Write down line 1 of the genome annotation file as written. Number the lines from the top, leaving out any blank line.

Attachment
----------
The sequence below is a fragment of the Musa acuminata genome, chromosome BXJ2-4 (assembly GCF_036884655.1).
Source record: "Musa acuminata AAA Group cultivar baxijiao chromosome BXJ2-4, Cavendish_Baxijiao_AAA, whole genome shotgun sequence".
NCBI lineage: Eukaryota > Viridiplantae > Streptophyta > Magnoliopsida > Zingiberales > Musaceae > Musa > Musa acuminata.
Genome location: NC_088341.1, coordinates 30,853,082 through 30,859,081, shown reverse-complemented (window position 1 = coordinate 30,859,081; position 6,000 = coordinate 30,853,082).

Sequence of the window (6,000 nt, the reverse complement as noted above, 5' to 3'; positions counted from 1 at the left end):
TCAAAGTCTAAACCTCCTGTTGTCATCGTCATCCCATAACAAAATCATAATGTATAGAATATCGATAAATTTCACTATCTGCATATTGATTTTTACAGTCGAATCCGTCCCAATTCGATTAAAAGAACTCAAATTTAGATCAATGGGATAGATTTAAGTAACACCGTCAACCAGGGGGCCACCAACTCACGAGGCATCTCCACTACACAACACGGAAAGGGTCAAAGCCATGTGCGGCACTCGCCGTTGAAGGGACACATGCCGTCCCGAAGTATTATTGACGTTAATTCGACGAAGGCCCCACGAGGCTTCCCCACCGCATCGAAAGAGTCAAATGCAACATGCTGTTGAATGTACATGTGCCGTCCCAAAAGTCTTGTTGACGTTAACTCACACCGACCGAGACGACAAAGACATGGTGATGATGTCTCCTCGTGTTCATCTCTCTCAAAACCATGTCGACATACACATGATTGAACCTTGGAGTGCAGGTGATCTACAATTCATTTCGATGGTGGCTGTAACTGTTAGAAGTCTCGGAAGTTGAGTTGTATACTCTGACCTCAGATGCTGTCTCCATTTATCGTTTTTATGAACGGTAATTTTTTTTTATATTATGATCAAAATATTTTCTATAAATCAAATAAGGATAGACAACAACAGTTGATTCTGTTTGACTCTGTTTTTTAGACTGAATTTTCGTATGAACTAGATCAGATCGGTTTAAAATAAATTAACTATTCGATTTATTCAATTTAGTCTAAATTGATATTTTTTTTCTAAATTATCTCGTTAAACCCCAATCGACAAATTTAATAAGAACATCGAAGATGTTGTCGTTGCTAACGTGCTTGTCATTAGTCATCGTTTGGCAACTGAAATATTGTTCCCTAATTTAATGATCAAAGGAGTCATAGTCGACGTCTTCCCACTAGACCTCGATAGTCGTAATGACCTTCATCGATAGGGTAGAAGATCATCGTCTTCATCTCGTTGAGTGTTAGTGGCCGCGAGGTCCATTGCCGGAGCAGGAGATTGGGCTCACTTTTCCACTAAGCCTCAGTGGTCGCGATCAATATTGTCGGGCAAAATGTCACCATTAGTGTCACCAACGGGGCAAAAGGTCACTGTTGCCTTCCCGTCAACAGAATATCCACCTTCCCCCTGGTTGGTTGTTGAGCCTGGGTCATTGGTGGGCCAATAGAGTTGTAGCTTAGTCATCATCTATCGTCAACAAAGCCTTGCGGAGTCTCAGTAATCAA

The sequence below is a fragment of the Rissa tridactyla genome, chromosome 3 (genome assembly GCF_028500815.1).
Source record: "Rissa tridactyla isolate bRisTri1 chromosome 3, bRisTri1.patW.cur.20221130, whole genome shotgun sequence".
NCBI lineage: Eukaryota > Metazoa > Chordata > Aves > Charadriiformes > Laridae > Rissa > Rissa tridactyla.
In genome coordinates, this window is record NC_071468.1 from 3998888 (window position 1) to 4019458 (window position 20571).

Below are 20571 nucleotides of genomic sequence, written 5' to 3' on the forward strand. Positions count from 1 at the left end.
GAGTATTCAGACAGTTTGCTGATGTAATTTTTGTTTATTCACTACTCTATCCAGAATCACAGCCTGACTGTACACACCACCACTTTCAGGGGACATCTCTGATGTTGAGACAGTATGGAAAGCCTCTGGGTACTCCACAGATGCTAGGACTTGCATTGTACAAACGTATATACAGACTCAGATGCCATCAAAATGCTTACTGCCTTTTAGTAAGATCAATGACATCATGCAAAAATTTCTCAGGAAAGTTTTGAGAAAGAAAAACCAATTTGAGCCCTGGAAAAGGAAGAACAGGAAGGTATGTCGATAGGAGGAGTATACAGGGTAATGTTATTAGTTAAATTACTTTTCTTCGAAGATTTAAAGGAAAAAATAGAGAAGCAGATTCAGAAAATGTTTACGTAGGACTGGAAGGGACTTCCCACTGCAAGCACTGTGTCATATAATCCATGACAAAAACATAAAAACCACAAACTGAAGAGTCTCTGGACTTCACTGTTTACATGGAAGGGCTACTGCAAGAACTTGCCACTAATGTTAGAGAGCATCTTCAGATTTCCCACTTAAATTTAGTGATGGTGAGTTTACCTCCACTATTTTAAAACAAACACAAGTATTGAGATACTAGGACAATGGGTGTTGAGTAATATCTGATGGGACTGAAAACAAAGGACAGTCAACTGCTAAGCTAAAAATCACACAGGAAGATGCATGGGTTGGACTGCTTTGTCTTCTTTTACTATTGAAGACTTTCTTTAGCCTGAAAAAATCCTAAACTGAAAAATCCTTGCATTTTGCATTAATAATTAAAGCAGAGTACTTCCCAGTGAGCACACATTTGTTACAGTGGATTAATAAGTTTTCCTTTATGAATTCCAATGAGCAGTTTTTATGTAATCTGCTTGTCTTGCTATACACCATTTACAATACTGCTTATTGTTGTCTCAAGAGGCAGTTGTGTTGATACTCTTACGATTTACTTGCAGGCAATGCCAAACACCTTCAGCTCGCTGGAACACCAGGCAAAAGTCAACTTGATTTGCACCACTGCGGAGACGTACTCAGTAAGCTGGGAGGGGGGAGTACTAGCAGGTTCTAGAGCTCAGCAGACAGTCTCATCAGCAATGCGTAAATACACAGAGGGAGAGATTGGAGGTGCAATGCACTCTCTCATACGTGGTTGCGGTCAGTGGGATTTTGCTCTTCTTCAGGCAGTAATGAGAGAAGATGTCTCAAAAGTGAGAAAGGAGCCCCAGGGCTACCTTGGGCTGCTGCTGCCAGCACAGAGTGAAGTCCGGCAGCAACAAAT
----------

The sequence below is a fragment of the Musa acuminata genome, chromosome BXJ2-4 (assembly GCF_036884655.1).